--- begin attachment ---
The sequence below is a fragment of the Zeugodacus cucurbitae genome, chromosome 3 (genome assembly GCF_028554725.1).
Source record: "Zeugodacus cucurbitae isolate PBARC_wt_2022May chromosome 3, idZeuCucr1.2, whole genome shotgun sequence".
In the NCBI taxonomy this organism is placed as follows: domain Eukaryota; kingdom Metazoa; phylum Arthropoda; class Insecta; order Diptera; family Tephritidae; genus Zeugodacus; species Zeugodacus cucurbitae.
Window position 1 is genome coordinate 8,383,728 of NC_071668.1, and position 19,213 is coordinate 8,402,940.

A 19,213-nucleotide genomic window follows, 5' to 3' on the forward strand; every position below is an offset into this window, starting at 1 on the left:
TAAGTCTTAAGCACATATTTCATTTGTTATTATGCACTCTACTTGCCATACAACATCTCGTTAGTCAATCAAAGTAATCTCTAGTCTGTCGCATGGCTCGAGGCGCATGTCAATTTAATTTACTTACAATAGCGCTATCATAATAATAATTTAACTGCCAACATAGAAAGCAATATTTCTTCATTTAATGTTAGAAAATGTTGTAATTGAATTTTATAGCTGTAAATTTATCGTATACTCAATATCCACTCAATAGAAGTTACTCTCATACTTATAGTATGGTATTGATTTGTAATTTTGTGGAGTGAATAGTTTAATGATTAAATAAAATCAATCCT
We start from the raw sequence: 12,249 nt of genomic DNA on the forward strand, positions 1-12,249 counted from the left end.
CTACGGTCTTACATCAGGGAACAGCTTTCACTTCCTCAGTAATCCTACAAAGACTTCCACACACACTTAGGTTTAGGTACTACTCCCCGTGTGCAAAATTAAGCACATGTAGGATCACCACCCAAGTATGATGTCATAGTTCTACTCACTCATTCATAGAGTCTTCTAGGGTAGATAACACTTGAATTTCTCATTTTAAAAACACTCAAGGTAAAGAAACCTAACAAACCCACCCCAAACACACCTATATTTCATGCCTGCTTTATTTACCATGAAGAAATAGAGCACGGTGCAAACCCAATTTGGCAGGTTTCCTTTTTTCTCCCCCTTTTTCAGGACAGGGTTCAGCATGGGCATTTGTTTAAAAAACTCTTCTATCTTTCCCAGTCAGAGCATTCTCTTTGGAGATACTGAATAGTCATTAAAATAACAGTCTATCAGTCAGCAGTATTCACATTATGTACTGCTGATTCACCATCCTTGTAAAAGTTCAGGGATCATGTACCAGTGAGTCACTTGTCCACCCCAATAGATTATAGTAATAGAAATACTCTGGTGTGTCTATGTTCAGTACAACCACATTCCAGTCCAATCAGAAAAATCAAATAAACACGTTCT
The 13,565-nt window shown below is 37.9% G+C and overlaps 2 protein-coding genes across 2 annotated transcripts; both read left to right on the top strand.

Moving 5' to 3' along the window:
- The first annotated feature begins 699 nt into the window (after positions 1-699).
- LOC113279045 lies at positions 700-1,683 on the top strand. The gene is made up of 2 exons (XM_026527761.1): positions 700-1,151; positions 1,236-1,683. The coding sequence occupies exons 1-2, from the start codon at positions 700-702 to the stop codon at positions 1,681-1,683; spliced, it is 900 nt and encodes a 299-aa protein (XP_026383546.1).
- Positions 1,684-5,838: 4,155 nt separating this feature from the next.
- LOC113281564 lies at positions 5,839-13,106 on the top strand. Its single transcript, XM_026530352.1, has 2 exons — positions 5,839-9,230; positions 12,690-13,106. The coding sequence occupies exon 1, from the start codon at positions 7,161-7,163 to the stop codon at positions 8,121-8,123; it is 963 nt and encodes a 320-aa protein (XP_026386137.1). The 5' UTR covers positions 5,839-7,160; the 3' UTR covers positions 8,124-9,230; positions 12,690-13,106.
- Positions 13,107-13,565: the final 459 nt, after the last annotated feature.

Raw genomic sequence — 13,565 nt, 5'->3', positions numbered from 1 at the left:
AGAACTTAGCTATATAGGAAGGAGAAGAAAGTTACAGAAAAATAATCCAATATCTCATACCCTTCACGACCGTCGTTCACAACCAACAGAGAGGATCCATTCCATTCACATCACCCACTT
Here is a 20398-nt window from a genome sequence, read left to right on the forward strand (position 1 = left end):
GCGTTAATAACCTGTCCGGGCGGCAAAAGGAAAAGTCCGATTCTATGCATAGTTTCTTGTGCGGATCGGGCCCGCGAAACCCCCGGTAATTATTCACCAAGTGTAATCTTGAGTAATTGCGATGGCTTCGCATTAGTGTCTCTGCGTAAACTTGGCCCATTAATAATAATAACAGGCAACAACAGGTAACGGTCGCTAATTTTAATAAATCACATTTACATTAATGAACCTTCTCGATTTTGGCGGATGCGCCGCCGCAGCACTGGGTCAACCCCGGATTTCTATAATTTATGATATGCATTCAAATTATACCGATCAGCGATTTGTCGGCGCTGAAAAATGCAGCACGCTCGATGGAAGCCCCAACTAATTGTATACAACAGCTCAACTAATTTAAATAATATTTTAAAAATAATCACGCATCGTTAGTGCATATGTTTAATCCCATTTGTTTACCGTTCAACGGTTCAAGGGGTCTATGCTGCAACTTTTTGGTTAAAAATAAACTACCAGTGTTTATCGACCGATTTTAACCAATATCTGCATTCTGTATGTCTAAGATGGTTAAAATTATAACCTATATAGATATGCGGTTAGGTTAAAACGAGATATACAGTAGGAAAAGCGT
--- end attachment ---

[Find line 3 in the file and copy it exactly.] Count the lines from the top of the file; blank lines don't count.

In the NCBI taxonomy this organism is placed as follows: domain Eukaryota; kingdom Metazoa; phylum Arthropoda; class Insecta; order Diptera; family Tephritidae; genus Zeugodacus; species Zeugodacus cucurbitae.